The financial situation led to cancellation of all five system tests that it had anticipated completing in Washington State prior to 2020. In preparation for the last Census in 2010, tests were completed at one field office in each of the state’s 9 Congressional Districts. There is now only a single field test being completed in the entire country.

    Communities in rural areas, those made up largely of low-income people, and those with high immigrant populations are also all less likely to have access to the internet and will therefore be more difficult to count under the new electronic system. The remedy for low returns in these areas entails hand re-counting, increased staff time and additional communications costs which would balloon the already too-small budget.

    So what can we do?

    1. Sign the petition against including a citizenship question. 
    2. Spread the word. Tell everyone you know, write letters to the editor! It can be challenging to focus on something that won’t happen for another two years, but it is imperative that we speak out now while change is actually possible.
    3. Contact your elected representatives at all levels to ask them if they know about the issues above and to find out what they are doing to help ensure a complete and accurate Census. Elected officials need to hear our voices to know that we care about this topic. Congress has the power to properly fund the Census Bureau and to overturn the decision to include the citizenship question.
    4. Consider joining a correct count committee in your community to help encourage people you interact with to complete their forms. These committees are formed either by local government entities (cities or counties) or community organizations (schools, churches, neighborhoods, etc). You can find more information by contacting League member Alison McCaffree.
    5. connect with organizations serving hard-to-count communities (rural, immigrant, homeless and low-income) and offer to help them in whatever capacity they most need.

    Your voice is important and desperately needed. We can make a difference that will be felt for a decade, but we must act now to stand up, be counted, and help others to do the same.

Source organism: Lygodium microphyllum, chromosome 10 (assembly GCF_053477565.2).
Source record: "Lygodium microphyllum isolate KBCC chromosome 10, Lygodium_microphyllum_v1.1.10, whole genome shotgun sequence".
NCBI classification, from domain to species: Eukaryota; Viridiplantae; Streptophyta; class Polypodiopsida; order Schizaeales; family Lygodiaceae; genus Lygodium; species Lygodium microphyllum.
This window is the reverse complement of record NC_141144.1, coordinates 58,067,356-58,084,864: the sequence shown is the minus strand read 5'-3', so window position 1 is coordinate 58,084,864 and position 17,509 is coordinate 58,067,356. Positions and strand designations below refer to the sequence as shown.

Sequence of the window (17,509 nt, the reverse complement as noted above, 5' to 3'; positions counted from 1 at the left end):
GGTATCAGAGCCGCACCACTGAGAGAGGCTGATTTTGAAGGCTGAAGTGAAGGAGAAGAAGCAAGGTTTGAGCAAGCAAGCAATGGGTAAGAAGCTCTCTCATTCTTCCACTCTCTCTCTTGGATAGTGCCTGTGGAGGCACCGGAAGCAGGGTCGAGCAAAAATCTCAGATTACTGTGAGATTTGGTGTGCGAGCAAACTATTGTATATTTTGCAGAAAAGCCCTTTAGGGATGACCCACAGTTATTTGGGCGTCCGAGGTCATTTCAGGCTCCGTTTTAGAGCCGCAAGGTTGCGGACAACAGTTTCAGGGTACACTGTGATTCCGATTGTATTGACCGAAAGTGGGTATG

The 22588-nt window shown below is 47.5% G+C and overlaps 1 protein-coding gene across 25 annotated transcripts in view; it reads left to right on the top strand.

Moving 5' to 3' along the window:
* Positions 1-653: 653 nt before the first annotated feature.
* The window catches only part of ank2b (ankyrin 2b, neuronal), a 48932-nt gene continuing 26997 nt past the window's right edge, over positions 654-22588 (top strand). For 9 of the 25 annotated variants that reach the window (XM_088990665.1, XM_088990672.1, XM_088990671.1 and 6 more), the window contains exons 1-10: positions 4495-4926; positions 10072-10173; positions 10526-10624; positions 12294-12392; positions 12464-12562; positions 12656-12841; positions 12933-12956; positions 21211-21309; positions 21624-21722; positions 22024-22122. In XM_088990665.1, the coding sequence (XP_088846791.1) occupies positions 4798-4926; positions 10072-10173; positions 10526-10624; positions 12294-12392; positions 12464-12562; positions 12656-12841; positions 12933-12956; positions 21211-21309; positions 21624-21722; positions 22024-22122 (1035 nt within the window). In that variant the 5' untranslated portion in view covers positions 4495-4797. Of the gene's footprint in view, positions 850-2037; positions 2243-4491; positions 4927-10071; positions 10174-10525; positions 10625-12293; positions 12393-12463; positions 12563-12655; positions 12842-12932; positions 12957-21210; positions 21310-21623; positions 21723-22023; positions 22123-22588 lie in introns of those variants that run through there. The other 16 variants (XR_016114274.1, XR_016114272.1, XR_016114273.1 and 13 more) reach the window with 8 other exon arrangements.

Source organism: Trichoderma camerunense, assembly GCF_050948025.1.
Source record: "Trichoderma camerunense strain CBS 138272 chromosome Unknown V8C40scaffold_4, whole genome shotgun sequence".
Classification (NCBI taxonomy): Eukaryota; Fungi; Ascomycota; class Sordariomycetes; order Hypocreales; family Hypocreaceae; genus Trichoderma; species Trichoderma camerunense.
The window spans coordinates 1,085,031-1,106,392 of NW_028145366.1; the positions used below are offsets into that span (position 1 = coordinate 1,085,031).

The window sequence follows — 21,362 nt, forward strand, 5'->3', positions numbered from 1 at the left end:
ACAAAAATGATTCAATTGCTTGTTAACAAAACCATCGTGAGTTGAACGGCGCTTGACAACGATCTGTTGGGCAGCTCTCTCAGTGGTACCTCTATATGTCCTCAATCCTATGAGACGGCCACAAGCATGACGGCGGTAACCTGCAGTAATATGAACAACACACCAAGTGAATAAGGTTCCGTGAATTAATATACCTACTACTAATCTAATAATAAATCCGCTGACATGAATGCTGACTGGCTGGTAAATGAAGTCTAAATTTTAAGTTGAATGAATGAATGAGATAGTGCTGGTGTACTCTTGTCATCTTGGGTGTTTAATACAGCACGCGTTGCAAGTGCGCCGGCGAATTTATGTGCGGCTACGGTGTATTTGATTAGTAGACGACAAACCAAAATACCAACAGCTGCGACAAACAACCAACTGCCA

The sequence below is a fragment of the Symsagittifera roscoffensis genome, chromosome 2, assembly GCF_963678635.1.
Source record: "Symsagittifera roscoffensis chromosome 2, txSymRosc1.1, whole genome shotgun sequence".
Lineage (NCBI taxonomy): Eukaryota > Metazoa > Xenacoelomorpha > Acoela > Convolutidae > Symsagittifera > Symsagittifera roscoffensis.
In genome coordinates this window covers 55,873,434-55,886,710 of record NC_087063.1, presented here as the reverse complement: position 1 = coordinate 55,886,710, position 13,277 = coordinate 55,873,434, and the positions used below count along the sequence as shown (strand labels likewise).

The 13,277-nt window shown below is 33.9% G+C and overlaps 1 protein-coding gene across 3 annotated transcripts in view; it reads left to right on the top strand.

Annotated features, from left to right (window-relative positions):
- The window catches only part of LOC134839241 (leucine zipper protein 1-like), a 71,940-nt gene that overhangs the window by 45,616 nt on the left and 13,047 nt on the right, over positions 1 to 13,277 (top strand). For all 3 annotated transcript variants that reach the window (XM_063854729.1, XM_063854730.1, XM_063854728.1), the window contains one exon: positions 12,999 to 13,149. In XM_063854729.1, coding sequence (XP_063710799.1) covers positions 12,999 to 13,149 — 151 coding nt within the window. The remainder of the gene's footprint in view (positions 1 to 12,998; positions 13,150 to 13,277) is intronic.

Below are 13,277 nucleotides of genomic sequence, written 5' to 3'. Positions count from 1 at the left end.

• 21 Mar 2018 1:51 PM | Anonymous

    On March 16 the LWVWA board endorsed I-1600, the initiative that would require the establishment of a comprehensive state program to pay for health care for all Washington residents.  If approved, this coverage would be effective by November 2019, funded by premiums and taxes on employers, individual income, and capital gains.  Find out more about this initiative at www.yeson1600.org.

    Other organizations who have recently endorsed I-1600 are Washington NOW – National Organization for Women, Seattle NOW, Physicians for a National Health Program – Western Washington, and United for Single Payer.

    In the 2017-2018 Legislature a number of universal health care bills were introduced.  Four had public hearings: HB 1026, SB 5701, SB 5747, and SB 5957.  None of them were passed out of the committee of origin.  As a result, a grass roots organization, Whole Washington, decided to ask the Washington Secretary of State to approve the initiative that has been in the works for about a year. 

    Dr. Gerald Friedman, a national economist, was hired to do a funding study that would enable Washington State to cover health care costs for all residents.  Friedman has worked with other states to study funding for health care plans that would cover all state residents.  He designed the health care proposal that Bernie Sanders presented.  I-1600 is similar to universal, single payer, legislation that has been introduced in the Washington State Legislature for many years.

    The League of Women Voters has a long standing position on universal health care.

    I-1600 would establish a comprehensive state program to pay for health care services, prescriptions, and medical equipment for all Washington residents.

    Your help is needed to gather enough signatures for I-1600 to be approved for placement on the November 2018 ballot.  Donations are needed to enable positive communication of this initiative and for signature gathering costs.  At the present time there are no paid staff members working on this initiative, only volunteers working on a grassroots level.  Please help as much as you are able.  Below are some links with additional information to help you communicate with others.

    If you have questions, contact Susan Eidenschink


  • 07 Nov 2016 8:32 PM | Anonymous

    SEATTLE — Americans have learned a lot about how Donald Trump feels about people through Twitter. But how do Twitter users feel about Donald Trump? Computer scientists from the University of Utah have developed what they call "sentiment analysis" software that can determine how voters are feeling based on what they write or say.

    Feifei Li, an associate professor at the University who helped develop the program, said it provides a real-time window into how the public is reacting to political events.

    "What's cool is that you can actually adjust the lens of the window. If you look at the last few months of data altogether, the sentiments for Democrats is stronger than the sentiments for Republicans,” Li said. "Given the recent outburst of email scandals, things might change a little bit."

    Read the entire article >

The League of Women Voters of Washington is a 501(c)(4) non-profit organization.
The League of Women Voters of Washington Education Fund is a 501(c)(3) non-profit organization. LWVWA Education Fund contributions are tax-deductible to the extent allowed by the law.